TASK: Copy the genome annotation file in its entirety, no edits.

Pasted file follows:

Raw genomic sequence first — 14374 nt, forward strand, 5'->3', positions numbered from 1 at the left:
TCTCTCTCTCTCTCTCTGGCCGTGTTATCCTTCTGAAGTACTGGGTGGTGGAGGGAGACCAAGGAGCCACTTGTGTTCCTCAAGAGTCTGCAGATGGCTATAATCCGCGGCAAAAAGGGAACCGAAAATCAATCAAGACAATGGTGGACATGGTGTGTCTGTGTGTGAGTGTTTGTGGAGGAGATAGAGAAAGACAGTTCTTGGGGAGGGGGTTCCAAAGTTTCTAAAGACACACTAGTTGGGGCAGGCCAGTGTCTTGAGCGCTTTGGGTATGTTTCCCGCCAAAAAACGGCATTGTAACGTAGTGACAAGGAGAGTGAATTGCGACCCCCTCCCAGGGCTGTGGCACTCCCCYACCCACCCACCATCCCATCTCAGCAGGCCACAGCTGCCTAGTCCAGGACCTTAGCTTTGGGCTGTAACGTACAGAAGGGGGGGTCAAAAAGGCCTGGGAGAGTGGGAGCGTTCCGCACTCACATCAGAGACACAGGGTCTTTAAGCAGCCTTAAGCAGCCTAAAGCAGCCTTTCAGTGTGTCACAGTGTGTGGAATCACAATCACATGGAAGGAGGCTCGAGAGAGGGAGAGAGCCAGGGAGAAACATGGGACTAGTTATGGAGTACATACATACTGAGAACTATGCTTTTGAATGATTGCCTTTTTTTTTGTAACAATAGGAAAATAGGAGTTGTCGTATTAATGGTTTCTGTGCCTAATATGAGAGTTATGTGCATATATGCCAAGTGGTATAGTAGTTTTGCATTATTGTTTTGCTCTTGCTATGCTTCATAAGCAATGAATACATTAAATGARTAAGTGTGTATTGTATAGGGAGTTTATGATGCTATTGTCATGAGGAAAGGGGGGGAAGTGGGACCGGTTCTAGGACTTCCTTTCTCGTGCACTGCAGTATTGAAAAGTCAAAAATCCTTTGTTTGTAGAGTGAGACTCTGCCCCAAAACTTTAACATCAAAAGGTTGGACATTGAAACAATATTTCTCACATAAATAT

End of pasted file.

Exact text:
Raw genomic sequence first — 14374 nt, forward strand, 5'->3', positions numbered from 1 at the left:
TCTCTCTCTCTCTCTCTGGCCGTGTTATCCTTCTGAAGTACTGGGTGGTGGAGGGAGACCAAGGAGCCACTTGTGTTCCTCAAGAGTCTGCAGATGGCTATAATCCGCGGCAAAAAGGGAACCGAAAATCAATCAAGACAATGGTGGACATGGTGTGTCTGTGTGTGAGTGTTTGTGGAGGAGATAGAGAAAGACAGTTCTTGGGGAGGGGGTTCCAAAGTTTCTAAAGACACACTAGTTGGGGCAGGCCAGTGTCTTGAGCGCTTTGGGTATGTTTCCCGCCAAAAAACGGCATTGTAACGTAGTGACAAGGAGAGTGAATTGCGACCCCCTCCCAGGGCTGTGGCACTCCCCYACCCACCCACCATCCCATCTCAGCAGGCCACAGCTGCCTAGTCCAGGACCTTAGCTTTGGGCTGTAACGTACAGAAGGGGGGGTCAAAAAGGCCTGGGAGAGTGGGAGCGTTCCGCACTCACATCAGAGACACAGGGTCTTTAAGCAGCCTTAAGCAGCCTAAAGCAGCCTTTCAGTGTGTCACAGTGTGTGGAATCACAATCACATGGAAGGAGGCTCGAGAGAGGGAGAGAGCCAGGGAGAAACATGGGACTAGTTATGGAGTACATACATACTGAGAACTATGCTTTTGAATGATTGCCTTTTTTTTTGTAACAATAGGAAAATAGGAGTTGTCGTATTAATGGTTTCTGTGCCTAATATGAGAGTTATGTGCATATATGCCAAGTGGTATAGTAGTTTTGCATTATTGTTTTGCTCTTGCTATGCTTCATAAGCAATGAATACATTAAATGARTAAGTGTGTATTGTATAGGGAGTTTATGATGCTATTGTCATGAGGAAAGGGGGGGAAGTGGGACCGGTTCTAGGACTTCCTTTCTCGTGCACTGCAGTATTGAAAAGTCAAAAATCCTTTGTTTGTAGAGTGAGACTCTGCCCCAAAACTTTAACATCAAAAGGTTGGACATTGAAACAATATTTCTCACATAAATAT